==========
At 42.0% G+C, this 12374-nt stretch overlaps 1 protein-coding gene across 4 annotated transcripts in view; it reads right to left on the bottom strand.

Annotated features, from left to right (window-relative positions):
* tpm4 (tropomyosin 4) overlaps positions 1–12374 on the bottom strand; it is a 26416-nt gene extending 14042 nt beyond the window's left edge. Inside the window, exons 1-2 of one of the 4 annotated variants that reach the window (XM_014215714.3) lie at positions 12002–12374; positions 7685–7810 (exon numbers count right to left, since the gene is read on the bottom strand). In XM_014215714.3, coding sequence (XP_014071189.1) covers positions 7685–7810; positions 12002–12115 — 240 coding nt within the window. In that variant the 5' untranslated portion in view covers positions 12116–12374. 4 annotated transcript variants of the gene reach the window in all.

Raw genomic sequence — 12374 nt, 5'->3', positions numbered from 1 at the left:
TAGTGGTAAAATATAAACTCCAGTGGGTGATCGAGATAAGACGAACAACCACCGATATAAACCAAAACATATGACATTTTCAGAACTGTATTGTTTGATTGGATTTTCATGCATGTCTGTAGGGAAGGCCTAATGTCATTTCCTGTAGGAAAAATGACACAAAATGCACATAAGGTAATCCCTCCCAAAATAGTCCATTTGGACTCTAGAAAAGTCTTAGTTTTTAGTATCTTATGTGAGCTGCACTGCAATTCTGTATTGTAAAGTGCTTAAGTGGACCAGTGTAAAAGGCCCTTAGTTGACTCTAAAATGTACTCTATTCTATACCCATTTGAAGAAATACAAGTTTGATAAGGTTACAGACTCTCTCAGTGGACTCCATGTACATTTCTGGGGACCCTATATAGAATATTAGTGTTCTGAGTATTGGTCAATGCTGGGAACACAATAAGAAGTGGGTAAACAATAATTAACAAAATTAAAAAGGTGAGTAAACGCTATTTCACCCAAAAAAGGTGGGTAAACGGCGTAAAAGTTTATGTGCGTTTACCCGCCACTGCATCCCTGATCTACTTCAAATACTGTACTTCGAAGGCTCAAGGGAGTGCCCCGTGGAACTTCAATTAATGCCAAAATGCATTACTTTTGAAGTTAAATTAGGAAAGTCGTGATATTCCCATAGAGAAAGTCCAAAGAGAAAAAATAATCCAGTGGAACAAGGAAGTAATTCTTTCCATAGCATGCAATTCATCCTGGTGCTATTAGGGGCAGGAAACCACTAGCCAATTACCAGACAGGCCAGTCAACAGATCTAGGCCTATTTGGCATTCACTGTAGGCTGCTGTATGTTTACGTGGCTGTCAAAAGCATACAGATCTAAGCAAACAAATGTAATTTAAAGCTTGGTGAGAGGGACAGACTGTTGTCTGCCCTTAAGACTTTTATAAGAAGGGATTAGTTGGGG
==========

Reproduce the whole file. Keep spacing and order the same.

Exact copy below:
At 42.0% G+C, this 12374-nt stretch overlaps 1 protein-coding gene across 4 annotated transcripts in view; it reads right to left on the bottom strand.

Annotated features, from left to right (window-relative positions):
* tpm4 (tropomyosin 4) overlaps positions 1–12374 on the bottom strand; it is a 26416-nt gene extending 14042 nt beyond the window's left edge. Inside the window, exons 1-2 of one of the 4 annotated variants that reach the window (XM_014215714.3) lie at positions 12002–12374; positions 7685–7810 (exon numbers count right to left, since the gene is read on the bottom strand). In XM_014215714.3, coding sequence (XP_014071189.1) covers positions 7685–7810; positions 12002–12115 — 240 coding nt within the window. In that variant the 5' untranslated portion in view covers positions 12116–12374. 4 annotated transcript variants of the gene reach the window in all.

Raw genomic sequence — 12374 nt, 5'->3', positions numbered from 1 at the left:
TAGTGGTAAAATATAAACTCCAGTGGGTGATCGAGATAAGACGAACAACCACCGATATAAACCAAAACATATGACATTTTCAGAACTGTATTGTTTGATTGGATTTTCATGCATGTCTGTAGGGAAGGCCTAATGTCATTTCCTGTAGGAAAAATGACACAAAATGCACATAAGGTAATCCCTCCCAAAATAGTCCATTTGGACTCTAGAAAAGTCTTAGTTTTTAGTATCTTATGTGAGCTGCACTGCAATTCTGTATTGTAAAGTGCTTAAGTGGACCAGTGTAAAAGGCCCTTAGTTGACTCTAAAATGTACTCTATTCTATACCCATTTGAAGAAATACAAGTTTGATAAGGTTACAGACTCTCTCAGTGGACTCCATGTACATTTCTGGGGACCCTATATAGAATATTAGTGTTCTGAGTATTGGTCAATGCTGGGAACACAATAAGAAGTGGGTAAACAATAATTAACAAAATTAAAAAGGTGAGTAAACGCTATTTCACCCAAAAAAGGTGGGTAAACGGCGTAAAAGTTTATGTGCGTTTACCCGCCACTGCATCCCTGATCTACTTCAAATACTGTACTTCGAAGGCTCAAGGGAGTGCCCCGTGGAACTTCAATTAATGCCAAAATGCATTACTTTTGAAGTTAAATTAGGAAAGTCGTGATATTCCCATAGAGAAAGTCCAAAGAGAAAAAATAATCCAGTGGAACAAGGAAGTAATTCTTTCCATAGCATGCAATTCATCCTGGTGCTATTAGGGGCAGGAAACCACTAGCCAATTACCAGACAGGCCAGTCAACAGATCTAGGCCTATTTGGCATTCACTGTAGGCTGCTGTATGTTTACGTGGCTGTCAAAAGCATACAGATCTAAGCAAACAAATGTAATTTAAAGCTTGGTGAGAGGGACAGACTGTTGTCTGCCCTTAAGACTTTTATAAGAAGGGATTAGTTGGGG